Happy February, YAOTLers! A fresh new year is upon us, so no coincidence our theme this month is getting a fresh start. A good theme for me, since I took a little vacation from the blog but now I’m back and…starting fresh.

After the year we’ve just had, seems like a fresh start is in order for us all. Here’s to the new jobs, the moves to a new place far away or just across the hall, the new projects, and the myriad other fresh journeys and adventures you’ll all be taking.

For me, 2021 offers a bright new chance to not only drop pearls of wisdom here on the blog. It gives me an opportunity to embrace a fresh start in my writing too.

First, I’ve got a fresh new manuscript. I’ve been having a ton of fun with this 1976-set coming of age story called My Bicentennial, featuring a plethora of mood rings, pet rocks, tall ships, girls with Dorothy Hamill haircuts, guys in powder blue polyester leisure suits, and 8-track tapes playing a totally 70s soundtrack.

That's my dad on the left;
he never needed to buy a belt in the 70s

Next, I’ve created a fresh new heroine. Deidre Daly, the 17-year-old heroine of My Bicentennial is fresh. I mean fresh, fresh. She just can’t keep the snark in check, but I can’t blame her for dropping the one-liners. Broke, bullied, and obese, she uses humor as both a weapon and a shield.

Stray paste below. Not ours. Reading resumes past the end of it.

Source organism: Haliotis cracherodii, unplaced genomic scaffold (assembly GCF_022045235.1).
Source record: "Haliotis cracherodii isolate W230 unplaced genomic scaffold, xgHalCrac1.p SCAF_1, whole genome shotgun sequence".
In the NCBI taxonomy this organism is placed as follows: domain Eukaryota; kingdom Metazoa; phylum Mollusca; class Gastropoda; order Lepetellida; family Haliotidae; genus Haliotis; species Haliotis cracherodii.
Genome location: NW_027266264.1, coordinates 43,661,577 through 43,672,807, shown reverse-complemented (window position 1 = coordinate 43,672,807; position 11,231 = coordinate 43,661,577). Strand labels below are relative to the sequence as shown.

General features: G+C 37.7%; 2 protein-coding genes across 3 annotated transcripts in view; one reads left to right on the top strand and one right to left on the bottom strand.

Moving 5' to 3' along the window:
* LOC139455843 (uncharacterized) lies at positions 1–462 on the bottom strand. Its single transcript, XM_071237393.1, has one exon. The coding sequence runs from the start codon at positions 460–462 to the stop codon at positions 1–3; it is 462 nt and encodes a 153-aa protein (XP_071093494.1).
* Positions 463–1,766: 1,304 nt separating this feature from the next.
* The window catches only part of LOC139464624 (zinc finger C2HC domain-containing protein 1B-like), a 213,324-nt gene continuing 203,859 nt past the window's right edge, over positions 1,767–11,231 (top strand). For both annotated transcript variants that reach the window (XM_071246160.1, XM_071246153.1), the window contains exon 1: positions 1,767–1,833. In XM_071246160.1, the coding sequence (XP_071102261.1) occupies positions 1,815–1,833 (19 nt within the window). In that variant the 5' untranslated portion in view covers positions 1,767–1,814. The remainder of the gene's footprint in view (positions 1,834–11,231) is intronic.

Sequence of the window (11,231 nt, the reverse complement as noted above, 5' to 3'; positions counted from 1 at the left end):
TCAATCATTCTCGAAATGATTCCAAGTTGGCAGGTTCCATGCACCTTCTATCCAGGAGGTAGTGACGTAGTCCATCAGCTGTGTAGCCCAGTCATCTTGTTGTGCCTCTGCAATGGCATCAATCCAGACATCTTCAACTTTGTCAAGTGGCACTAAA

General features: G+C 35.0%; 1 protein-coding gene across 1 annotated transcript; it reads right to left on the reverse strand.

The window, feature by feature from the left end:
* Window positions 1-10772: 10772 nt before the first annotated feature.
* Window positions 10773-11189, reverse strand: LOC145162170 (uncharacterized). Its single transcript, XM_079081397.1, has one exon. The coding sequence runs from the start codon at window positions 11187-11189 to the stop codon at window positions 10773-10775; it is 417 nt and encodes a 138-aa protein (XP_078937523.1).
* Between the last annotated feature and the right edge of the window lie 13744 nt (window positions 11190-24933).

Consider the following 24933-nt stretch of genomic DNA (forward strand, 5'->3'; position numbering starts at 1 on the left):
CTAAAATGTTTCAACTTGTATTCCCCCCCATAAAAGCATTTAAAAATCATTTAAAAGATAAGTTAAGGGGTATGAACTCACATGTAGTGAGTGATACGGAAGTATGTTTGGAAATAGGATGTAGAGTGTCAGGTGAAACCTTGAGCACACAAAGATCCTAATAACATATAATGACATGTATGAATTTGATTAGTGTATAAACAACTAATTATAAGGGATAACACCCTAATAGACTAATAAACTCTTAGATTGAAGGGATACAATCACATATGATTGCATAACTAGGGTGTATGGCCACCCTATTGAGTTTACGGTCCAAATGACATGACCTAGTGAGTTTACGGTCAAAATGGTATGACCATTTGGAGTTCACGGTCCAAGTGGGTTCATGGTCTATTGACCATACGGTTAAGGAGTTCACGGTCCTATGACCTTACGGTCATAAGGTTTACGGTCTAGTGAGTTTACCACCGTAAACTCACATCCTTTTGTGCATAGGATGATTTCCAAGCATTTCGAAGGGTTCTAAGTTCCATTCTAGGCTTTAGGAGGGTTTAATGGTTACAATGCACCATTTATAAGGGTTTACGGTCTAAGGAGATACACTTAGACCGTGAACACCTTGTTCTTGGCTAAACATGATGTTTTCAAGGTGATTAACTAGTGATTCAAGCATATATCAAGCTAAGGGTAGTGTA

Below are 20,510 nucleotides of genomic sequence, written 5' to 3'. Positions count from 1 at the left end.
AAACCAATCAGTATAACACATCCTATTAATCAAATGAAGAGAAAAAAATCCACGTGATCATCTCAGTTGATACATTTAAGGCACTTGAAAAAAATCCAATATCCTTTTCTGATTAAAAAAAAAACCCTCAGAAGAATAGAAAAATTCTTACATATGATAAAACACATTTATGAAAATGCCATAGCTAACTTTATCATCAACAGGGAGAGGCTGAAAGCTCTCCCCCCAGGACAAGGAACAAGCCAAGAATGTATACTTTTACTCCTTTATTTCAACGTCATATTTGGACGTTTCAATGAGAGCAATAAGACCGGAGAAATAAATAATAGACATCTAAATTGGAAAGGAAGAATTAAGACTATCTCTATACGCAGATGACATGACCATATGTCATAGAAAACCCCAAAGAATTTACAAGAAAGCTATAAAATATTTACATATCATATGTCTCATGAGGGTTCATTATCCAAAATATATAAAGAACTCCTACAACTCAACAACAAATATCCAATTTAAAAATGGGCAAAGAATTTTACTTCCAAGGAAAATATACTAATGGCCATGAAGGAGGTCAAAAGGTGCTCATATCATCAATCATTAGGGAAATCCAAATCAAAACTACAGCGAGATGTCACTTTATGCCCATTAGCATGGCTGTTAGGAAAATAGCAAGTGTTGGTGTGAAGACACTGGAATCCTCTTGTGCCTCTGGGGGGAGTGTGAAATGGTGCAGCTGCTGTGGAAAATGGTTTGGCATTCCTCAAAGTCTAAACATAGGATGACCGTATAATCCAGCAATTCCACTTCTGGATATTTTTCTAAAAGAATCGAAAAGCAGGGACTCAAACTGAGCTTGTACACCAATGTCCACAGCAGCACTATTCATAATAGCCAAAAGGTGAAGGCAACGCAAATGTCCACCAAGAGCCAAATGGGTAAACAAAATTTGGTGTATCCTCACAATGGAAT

Deidre *totally* swooned over the Bay City Rollers!

I’ve also taken the first steps on a fresh new journey, not to the 1970s this time, but to 1943 – I’m publishing my WWII-set time travel, Beryl Blue, Time Cop in October. Every step along the way offers fresh challenges, like selecting a cover design that will be fresh enough to catch a reader’s eye, but familiar enough they’ll know in an instant what the book is about.

Yes, people once paid cash money for a rock.
The 70s were weird.

I think that’s enough to keep me busy for a while, but not too busy to wish you all a bright, shiny new year and boatloads of success in whatever fresh endeavors you undertake.

-When she's not donning her 70s disco duds and listening to her 8-track tapes, Janet Raye Stevens writes short stories and novel-length mysteries, romance, and YA.


  1. Your dad was a JCPenney's catalog model? Or were you being metaphorical?

    1. Haha, just kidding! My dad was no model and his shopping tastes ran to the local rummage sales. JC Penney was too fancy for him!

  2. Can't wait to read your 70's YA - it's *ahem* my coming of age decade. ;-) Fun post!


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